Debra Johnson vividly recalls the day she met her future husband, Mario Gutierrez. She was a young physician interviewing for a position in an Indian health clinic in Mendocino County, and he was working for the California Rural Indian Health Board. It was 1982.  "I was invited to go to a community meeting, and there were several different tribes represented. The clinic was in trouble," she said. "Mario was the only person I knew, and he signaled me to sit next to him. The meeting was getting more rancorous, more heated. People were calling people out. I sincerely thought it was going to come to blows in the parking lot. He turned to me and said, 'I think I've had enough.' And he went to the podium and said the tribes were going to have to come together and see this as a common good, and that the government was trying to keep them apart so they would remain as an underclass. After 30 minutes, he had them setting up a new board of directors and making a mission statement. I was just astounded. He could talk to a room full of people and make everyone feel important — and steer the ship in the direction it was meant to go. I thought, 'This is a man I really need to get to know.'"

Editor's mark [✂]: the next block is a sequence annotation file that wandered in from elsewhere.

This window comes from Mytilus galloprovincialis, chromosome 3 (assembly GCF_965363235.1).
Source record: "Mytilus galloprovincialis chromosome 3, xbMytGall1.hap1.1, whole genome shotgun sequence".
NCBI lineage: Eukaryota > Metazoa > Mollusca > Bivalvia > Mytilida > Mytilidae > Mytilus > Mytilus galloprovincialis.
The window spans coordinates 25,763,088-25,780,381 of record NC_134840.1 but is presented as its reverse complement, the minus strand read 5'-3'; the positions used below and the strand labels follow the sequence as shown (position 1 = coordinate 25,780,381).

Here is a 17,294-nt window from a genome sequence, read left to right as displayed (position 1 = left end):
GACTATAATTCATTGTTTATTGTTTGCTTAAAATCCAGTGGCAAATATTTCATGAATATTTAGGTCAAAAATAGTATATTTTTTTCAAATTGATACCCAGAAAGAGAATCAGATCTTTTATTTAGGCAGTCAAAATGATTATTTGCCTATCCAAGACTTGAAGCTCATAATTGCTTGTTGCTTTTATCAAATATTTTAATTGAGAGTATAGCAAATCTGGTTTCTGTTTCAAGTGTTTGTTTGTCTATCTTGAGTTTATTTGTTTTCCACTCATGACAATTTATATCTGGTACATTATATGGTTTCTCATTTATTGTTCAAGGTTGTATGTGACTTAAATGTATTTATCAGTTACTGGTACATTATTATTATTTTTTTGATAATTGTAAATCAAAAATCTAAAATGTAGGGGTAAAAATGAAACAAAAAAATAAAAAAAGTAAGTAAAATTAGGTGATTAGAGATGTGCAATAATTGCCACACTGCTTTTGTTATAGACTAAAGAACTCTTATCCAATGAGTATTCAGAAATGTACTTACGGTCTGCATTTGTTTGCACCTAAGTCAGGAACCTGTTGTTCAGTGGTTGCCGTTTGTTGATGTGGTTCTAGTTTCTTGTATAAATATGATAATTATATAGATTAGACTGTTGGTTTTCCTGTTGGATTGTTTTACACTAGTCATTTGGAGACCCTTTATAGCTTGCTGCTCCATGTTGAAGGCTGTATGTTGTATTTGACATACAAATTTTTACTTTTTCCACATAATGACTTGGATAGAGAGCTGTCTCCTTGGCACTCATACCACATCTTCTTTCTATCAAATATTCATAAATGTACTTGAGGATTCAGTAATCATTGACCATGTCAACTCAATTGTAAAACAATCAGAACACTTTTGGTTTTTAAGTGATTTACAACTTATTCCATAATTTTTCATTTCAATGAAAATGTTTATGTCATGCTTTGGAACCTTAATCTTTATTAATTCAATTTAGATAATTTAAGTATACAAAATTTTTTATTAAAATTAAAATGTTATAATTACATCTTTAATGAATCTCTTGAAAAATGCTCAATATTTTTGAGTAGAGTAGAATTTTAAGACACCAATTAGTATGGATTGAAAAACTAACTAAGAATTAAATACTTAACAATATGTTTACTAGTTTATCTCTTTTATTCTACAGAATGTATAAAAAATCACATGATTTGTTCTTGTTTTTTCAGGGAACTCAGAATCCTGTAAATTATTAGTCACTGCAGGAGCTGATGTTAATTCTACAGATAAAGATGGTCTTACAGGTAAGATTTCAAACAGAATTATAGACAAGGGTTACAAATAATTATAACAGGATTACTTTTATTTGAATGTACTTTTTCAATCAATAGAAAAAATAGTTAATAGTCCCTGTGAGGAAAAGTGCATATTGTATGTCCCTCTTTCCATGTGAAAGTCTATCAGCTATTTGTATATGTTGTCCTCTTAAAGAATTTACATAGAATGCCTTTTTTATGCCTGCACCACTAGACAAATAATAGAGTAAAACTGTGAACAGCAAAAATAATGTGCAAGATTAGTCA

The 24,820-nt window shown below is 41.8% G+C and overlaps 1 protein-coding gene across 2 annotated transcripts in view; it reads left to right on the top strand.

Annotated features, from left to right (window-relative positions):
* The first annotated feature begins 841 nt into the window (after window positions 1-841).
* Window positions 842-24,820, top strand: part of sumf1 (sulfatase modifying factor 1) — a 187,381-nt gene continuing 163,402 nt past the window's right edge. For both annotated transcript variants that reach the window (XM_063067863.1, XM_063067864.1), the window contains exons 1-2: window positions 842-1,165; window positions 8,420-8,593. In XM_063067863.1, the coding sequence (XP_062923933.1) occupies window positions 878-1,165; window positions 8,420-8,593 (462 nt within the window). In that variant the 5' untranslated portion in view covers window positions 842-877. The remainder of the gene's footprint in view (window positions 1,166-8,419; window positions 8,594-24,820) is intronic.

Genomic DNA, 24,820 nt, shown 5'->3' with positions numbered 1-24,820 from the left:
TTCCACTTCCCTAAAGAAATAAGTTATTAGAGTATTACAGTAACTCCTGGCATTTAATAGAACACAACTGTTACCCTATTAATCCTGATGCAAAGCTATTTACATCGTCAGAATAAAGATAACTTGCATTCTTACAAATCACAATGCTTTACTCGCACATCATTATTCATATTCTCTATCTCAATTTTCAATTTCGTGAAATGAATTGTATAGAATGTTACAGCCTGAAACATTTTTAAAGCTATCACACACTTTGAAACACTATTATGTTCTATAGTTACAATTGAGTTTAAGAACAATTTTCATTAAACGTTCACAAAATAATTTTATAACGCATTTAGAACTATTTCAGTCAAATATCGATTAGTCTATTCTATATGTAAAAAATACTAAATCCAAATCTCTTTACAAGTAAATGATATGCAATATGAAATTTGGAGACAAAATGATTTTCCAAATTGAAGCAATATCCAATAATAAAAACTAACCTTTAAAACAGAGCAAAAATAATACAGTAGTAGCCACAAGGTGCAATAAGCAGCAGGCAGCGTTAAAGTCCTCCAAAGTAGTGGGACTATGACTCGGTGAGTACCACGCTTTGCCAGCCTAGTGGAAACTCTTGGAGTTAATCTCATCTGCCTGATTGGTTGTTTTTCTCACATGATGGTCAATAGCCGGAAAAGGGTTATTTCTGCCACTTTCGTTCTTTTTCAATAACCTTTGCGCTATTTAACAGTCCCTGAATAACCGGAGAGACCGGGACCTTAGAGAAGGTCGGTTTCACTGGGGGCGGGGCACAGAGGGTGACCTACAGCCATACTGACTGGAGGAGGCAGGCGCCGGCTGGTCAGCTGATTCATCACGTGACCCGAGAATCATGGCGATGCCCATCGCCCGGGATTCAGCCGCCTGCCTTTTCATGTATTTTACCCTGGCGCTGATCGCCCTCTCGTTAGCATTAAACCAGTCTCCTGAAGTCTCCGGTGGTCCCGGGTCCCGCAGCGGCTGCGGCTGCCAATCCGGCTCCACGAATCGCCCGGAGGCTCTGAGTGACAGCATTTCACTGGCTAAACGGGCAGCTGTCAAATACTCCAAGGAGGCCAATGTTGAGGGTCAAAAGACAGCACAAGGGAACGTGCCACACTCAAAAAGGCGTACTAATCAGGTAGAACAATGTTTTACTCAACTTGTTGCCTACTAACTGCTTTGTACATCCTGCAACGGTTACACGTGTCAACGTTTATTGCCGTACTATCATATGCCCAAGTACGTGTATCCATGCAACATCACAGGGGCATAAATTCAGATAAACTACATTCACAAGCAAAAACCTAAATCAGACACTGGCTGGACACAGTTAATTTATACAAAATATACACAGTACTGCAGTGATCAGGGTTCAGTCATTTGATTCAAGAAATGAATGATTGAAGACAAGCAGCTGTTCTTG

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  • Telehealth Reimbursement Growing, but CCHP Argues Policies Need to Improve

    Healthcare Analytics News